# How to get the most out of compound interest – and one thing to watch out for

Compound interest is a buzzword that many financial advisors mention when clients are looking to get the most out of their savings, with many financial products promising great returns – but things can also get confusing.

According to Neil Thompson, head of product at African Bank, it is up to service providers to make sure customers full understand how their interest-bearing products work, and which numbers to look at when comparing services.

Generally, providers advertise the annual compounding interest rate on their offerings – the interest you earn as a depositor if you leave your deposit with the bank for a full year and only draw the interest at the end of that year.

However, Thompson said it is easy to confuse this rate – which looks at compound interest over one year – with a ‘maturity’ or ‘expiry’ rate, which takes into account the compound interest earned over the entire deposit term.

To illustrate the difference, the banking head looked at an example of a 10.5% rate for a fixed term deposit of 5 years. That is the annual compounding rate that you will earn if you decide to have interest paid out annually.

Simply put, if you were to invest R100,000 in this 5-year fixed term product on 1 July 2018, the bank would pay you R10,500 in interest on 30 June 2019, and again on 30 June 2020, 30 June 2021, and 30 June 2022, and return the principle, together with the 5th year’s interest on 30 June 2023, paying out a total of R110,500 on that date.

In total you earn and are paid out interest of R52,500 (5 x R10 500).

Annual Compounding Interest

Year Open Interest 10.5% per annum Paid out Close
Year 1 R100 000 R10 500 R10 500 R100 000
Year 2 R100 000 R10 500 R10 500 R100 000
Year 3 R100 000 R10 500 R10 500 R100 000
Year 4 R100 000 R10 500 R10 500 R100 000
Year 5 R100 000 R10 500 R110 500 R0
Total R52 500 R152 500

However, looking at the expiry rate, this is a higher rate that is earned by not having your bank pay you the interest on an annual basis, but by having the interest paid out on maturity of the product after 5 years.

You may think the same R52,500 as above will be paid out after 5 years, which together with the return of the original principal, would result in a total pay-out of R152,500 on 30 June 2023 – however, the reality is that the total payout will be much higher.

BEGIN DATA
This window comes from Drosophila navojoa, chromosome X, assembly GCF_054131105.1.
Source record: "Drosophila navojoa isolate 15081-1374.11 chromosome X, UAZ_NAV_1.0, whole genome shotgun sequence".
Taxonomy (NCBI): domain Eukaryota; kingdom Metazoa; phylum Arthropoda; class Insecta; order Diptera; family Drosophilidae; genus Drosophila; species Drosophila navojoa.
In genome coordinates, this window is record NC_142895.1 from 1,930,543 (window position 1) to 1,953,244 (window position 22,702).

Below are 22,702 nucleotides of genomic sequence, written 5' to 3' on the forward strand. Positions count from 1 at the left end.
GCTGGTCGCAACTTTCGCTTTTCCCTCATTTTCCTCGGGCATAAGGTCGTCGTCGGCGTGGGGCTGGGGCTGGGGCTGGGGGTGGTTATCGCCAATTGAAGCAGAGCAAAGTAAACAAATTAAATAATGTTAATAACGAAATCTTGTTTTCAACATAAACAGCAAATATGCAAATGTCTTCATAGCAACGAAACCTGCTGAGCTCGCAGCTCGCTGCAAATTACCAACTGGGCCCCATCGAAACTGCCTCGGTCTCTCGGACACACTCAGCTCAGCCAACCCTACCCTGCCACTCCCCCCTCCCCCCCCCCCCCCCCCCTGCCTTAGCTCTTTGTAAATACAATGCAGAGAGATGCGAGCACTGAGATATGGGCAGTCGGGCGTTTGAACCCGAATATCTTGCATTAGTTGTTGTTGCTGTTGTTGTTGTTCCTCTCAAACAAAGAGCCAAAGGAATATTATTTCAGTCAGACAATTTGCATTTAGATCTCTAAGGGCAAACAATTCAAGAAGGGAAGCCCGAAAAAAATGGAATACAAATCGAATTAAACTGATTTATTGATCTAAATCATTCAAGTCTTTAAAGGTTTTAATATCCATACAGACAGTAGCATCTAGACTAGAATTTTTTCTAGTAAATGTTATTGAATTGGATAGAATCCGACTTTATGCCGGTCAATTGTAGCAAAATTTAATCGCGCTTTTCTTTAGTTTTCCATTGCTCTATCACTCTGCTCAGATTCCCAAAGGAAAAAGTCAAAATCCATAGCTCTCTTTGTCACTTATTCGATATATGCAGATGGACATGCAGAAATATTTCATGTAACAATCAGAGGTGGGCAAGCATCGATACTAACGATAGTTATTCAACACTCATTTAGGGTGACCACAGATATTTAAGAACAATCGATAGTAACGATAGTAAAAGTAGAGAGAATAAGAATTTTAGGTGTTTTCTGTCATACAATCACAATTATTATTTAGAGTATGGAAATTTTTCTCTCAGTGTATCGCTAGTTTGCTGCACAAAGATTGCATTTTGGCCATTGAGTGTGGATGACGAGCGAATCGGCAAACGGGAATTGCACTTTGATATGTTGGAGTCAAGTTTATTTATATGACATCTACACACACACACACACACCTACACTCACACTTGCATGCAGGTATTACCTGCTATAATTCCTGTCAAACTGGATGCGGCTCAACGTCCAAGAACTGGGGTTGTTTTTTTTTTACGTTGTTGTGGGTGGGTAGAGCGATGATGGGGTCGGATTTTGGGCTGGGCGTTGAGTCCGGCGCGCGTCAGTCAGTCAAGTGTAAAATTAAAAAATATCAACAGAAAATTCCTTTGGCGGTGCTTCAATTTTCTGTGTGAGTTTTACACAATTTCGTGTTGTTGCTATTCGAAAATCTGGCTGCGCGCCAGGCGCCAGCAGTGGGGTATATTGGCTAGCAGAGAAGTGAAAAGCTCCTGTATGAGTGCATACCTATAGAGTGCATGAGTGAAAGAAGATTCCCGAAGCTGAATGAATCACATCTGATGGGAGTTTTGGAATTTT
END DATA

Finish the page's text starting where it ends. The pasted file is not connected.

“The reason for this is compounding – or earning interest on interest,” Thompson said.

“When we don’t have our interest paid out by the bank, it is effectively re-invested and earns interest again at the annual compounding rate. Under this scenario the customer earns an additional amount of over R12,000, resulting in total interest earned of over R64,000 at an ‘expiry rate’ of 12.95%.”

Annual Compounding Interest at Expiry/Maturity

Year Open Interest 10.5% per annum Paid out Close
Year 1 R100 000 R10 500 R0 R110 500
Year 2 R110 500 R11 603 R0 R122 103
Year 3 R122 103 R12 821 R0 R134 923
Year 4 R134 923 R14 167 R0 R149 090
Year 5 R149 090 R15 654 R164 745 R0
Total R64 745 R164 745

According to Thompson, to get the most out of compound interest, you should look at the following:

• Always be sure you are comparing the same rates on products – ie the annual interest rates, and not the expiry rate interest rate. If you are not sure, phone and ask them or visit your local branch.
• Also remember a monthly compounding rate is less than an annual compounding rate. It is always better to leave your interest in the bank and let it accumulate for as long as possible to receive the greatest return.
• You should always invest with a reputable service provider. Remember if the rate is too high, you may not be comparing apples with apples.
• If possible don’t withdraw your interest. Reinvest your interest to get the most money back – to earn interest on interest, i.e. compound interest.
• Always check if you will pay penalties if you withdraw your deposit early and/or what you can withdraw when.
• Invest for as long a period as possible to receive maximum benefit
• If you want the full impact of compounding you need to ensure you are comparing the same Expiry Rates, also sometime referred to as maturity rates, for the same maturities across all banks.

“Remember to shop around and make the necessary comparisons. Don’t be afraid to ask questions and make sure you understand what interest you will be earning,” he said.

Read: How much you could make in a tax-free investment account over 2, 4 and 10 years

## 3 things Mboweni must address in his budget to stop South Africa from being downgraded to junk

How to get the most out of compound interest – and one thing to watch out for